Do you really want to be like Apple?

08.30.11 | 7 Comments

CATEGORIES audiences, conversation starter, Uncategorized

I promise, this is not another premature eulogy for Steve Jobs.

I saw this on Google+ this morning. This is an old video of Steve Jobs responding to a critic at the World Wide Developers Conference in 1997, shortly after Jobs returned to Apple.

One thing immediately jumped out at me…

In the context of #2amt and my professional life, I see or hear or read artists and arts administrators compare what they do to Apple every day, looking for instructive lessons (so does every other industry, by the way, simply because Apple both makes cool products and is successful).

But what Jobs says early on in this response is that he starts with the customer experience, and works backwards to the technology. If you were to apply that framework to the arts, then you would start with the audience and then work backward to the product and process. And you might very well end up in the commercial district of creative work and the arts.

It is interesting that most of the arts pros that I associate with would like to be like Apple, but would most definitely not like to be creating commercial product.

I’m annoyed with this disconnect. My request to the ersatz Apple-emulating arts pros is to either shit or get off the pot. If you want to be like Apple, be like Apple. Start with what your audience might most need and enjoy (that doesn’t mean they have to know what that is ahead of time–surprise and novelty are pretty big ingredients at Apple), and figure out how to give them that. In the corporate world, that is what is meant by “marketing.”

But if you’d rather start with your artistic process, which I think most artists would prefer, then stop pretending that you’re going to be like Apple. You won’t be. And that’s OK.

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Aaron Andersen

I'm the Sr. Budget Analyst at Chicago Symphony Orchestra, and serve on the Board of BackStage Theatre Company in Chicago as Chair. I got an MBA at the University of Chicago a couple years ago, and I spend an awful lot of time thinking about and working to enhance finance, marketing, and organizational strategy in the performing arts.

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  • Exactly. Don’t change your “product.” Arts organizations are unique in that they’re product driven rather than market driven.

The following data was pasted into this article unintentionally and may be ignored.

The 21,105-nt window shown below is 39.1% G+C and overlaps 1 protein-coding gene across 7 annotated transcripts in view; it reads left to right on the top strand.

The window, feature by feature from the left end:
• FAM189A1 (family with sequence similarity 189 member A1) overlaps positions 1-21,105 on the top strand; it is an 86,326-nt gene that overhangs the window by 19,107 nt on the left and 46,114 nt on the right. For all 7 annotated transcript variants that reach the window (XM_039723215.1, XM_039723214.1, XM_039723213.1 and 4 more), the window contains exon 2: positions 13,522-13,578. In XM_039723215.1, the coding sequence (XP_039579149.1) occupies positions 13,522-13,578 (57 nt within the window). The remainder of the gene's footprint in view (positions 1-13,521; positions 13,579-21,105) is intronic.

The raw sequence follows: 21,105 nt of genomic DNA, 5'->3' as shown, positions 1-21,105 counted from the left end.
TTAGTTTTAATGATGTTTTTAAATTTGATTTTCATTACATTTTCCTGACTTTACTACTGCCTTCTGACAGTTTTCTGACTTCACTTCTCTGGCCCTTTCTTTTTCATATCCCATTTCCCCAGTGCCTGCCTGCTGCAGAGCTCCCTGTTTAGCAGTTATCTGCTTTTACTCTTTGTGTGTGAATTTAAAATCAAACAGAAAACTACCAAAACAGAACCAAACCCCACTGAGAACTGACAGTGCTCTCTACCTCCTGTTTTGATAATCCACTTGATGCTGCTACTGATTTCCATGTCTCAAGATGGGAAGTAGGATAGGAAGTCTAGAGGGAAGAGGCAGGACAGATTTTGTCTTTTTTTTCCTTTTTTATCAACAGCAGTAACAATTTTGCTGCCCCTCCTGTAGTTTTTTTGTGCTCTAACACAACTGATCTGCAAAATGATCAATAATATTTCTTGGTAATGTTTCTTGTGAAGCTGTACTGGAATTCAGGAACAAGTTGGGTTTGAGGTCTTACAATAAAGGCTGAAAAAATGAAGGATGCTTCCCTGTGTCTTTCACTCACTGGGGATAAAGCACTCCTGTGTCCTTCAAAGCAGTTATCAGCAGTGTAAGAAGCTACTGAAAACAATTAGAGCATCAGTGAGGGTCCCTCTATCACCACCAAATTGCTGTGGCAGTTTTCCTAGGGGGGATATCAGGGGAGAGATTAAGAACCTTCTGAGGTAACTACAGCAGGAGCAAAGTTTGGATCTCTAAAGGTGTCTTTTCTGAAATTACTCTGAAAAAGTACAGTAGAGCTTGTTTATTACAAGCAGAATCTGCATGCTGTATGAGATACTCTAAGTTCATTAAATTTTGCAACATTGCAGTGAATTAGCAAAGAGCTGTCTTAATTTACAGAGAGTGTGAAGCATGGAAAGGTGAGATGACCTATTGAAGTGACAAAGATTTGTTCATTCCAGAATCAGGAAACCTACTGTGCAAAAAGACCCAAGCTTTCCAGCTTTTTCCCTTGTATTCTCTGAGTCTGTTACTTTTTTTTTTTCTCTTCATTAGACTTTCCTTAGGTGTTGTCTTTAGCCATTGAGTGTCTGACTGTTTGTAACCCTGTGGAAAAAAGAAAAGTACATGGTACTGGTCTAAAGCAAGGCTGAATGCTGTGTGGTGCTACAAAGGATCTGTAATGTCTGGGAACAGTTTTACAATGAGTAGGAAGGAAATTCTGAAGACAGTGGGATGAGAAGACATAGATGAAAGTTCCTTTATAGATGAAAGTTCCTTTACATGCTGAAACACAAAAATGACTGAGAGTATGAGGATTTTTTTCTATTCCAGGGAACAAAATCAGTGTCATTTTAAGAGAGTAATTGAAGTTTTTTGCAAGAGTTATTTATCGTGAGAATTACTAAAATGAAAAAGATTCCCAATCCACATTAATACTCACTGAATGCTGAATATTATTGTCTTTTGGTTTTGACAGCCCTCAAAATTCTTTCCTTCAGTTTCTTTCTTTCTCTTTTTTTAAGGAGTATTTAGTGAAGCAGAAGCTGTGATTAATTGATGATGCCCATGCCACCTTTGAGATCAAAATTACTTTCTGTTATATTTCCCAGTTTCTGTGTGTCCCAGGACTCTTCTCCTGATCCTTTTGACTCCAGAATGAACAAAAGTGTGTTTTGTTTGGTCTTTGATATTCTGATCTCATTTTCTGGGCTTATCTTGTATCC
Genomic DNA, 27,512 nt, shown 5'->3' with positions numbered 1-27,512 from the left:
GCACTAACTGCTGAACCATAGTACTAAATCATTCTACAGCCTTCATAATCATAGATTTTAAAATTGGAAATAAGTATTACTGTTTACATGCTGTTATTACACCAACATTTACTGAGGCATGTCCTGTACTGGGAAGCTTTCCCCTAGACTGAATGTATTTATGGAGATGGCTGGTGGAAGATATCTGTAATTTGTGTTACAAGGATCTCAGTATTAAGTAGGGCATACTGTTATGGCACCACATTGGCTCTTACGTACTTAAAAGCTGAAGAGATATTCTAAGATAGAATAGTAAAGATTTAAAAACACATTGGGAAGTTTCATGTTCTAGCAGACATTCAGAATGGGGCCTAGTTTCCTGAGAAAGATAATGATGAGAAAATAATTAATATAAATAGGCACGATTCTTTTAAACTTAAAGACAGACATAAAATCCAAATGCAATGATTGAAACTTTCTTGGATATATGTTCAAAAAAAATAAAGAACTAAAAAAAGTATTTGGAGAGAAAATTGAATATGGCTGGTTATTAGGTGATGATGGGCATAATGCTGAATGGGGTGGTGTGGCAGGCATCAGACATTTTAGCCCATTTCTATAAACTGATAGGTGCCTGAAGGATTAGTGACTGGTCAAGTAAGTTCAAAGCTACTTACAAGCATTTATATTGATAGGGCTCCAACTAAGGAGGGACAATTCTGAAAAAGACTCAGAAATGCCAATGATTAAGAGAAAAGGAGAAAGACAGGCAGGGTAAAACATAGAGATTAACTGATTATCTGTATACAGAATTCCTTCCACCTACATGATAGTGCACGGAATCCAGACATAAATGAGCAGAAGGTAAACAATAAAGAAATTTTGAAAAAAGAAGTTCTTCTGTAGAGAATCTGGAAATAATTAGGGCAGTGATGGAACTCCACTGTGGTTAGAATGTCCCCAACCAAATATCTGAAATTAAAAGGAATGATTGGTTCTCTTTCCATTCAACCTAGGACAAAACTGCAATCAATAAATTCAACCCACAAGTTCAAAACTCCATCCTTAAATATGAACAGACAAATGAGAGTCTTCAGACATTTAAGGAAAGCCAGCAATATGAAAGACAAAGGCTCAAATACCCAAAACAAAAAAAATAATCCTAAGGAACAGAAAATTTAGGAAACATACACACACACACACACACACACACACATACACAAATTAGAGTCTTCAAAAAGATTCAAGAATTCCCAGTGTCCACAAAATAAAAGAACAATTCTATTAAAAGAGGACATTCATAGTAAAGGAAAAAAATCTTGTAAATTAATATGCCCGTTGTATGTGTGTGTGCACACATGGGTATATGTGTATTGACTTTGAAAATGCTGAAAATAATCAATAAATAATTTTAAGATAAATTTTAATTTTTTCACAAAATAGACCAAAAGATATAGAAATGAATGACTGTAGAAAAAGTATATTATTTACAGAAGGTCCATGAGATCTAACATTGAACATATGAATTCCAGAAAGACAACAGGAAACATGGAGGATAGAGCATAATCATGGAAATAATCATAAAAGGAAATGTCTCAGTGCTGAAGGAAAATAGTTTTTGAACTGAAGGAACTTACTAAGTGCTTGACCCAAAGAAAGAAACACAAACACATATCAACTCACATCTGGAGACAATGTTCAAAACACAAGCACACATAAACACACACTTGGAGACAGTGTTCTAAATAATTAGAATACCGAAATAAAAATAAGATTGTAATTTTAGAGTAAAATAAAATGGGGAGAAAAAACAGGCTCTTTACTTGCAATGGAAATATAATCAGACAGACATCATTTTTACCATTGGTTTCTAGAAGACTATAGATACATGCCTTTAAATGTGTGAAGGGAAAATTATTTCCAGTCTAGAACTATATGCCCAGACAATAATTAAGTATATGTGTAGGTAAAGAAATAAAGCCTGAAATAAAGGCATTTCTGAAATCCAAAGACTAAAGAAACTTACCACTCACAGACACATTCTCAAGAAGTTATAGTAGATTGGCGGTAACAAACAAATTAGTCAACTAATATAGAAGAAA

But that doesn’t mean you can’t learn from Apple’s “It all about the customer experience.” You can install more comfortable seats, as a start. So maybe it’s not about changing the product, but changing how people experience your product.

  • I couldn’t agree more. We artists have little to no idea who our audiences are. We don’t, generally, even like thinking about them much. But we ignore them at our own peril.

    • If you don’t like your audience very much, then why would you create theatre for them?

      (Generic you there, not a specific Gwydion you.)

      • Brett Abelman

        I think the common perception in the arts is that creating for an audience destroys our integrity and sucks out a work’s soul. We’re supposed to create for ourselves and then assume the right audience will find us. So, the audience likes us, we like ourselves.

  • Not incidentally, the market/audience focus is going to typically generate more revenue and demand than the product/art focus. Those who wish to make more money in the arts may wish to consider this. Not that a market focus will solve it alone, given how non-scalable live performance can be.

  • I always consider the audience first and foremost as I write.  Doesn’t mean I’m pandering to an audience; on the contrary, I write stories I’d like to see on the stage, and depending on the subject, I try to write so that the audience can keep up without talking down to them.  But I always have them in mind.

  • Sometimes I wonder about this artist/audience division. Speaking for myself, I write plays like the ones I like to or want to see. So in a weird, roundabout way, I am the audience too. This does gel with my experience with roleplaying games, where the creators of the content are the same as its audience (generally speaking). 

    To what extent is it likely that we often set up a dichotomy between artist and audience that doesn’t have to be there? What would our relationship to our work be like if that distinction was not there (or was at least heavily muted)?